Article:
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Costs and Readmissions Associated with Type A Aortic Dissections at High- and Low-Volume Centers.

Heart Surgery Forum 2023 December 14
BACKGROUND: Costs and readmissions associated with type A aortic dissection repairs are not well understood. We investigated statewide readmissions, costs, and outcomes associated with the surgical management of type A aortic dissection repairs at low- and high-volume centers.

METHODS: We identified all adult type A aortic dissection patients who underwent operative repair in the Maryland Health Services Cost Review Commission's database (2012-2020). Hospitals were stratified into high- (top quartile of total repairs) or low-volume centers.

RESULTS: Of the 249 patients included, 193 (77.5%) were treated at a high-volume center. Patients treated at high- and low-volume centers had no differences in age, sex, race, primary payer, or severity (all p > 0.5). High- compared to low-volume centers had a greater proportion of patients transferred in (71.5% vs. 17.9%, p < 0.001). High-volume centers also had longer lengths of stay (12 vs. 8 days, p < 0.001), similar inpatient mortality (13.0% vs. 16.1%, p = 0.6), and similar proportion of patients readmitted (54.9% vs. 51.8%, p = 0.7). High-volume centers had greater index admission costs ($114,859 vs. $72,090, p < 0.001) and similar readmission costs ($48,367 vs. $42,204, p = 0.5). At high-volume centers, transferred patients compared to direct admissions had greater severity of illness (p = 0.05), similar mortality (p = 0.53), and greater lengths of stay (p = 0.05).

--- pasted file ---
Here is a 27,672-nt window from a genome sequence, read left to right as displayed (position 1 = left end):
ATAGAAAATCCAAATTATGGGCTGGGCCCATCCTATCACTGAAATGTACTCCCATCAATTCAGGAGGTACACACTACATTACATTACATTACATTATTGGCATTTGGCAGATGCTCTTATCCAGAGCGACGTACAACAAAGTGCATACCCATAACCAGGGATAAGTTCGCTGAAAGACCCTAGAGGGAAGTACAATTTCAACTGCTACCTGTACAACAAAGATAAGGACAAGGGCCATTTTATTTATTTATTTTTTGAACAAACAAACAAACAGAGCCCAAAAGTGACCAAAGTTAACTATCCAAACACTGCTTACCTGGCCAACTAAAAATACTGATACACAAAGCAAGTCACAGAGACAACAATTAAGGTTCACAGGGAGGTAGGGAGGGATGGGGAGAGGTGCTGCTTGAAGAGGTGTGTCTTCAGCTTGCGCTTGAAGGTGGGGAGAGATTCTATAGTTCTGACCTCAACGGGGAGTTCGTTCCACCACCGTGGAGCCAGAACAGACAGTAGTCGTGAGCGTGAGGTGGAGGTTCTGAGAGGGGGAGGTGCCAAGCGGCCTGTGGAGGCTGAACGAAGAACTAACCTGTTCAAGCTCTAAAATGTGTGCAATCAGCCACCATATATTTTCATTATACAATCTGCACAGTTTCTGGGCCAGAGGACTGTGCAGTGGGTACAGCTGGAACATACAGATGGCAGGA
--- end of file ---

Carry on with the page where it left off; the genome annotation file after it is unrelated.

CONCLUSIONS: High-volume centers had a greater number of patients transferred from other institutions compared to low-volume centers. High-volume centers were associated with increased index admission resource utilization, with transfer patients having higher illness severity and greater resource utilization, yet similar mortality, compared to direct admission patients.

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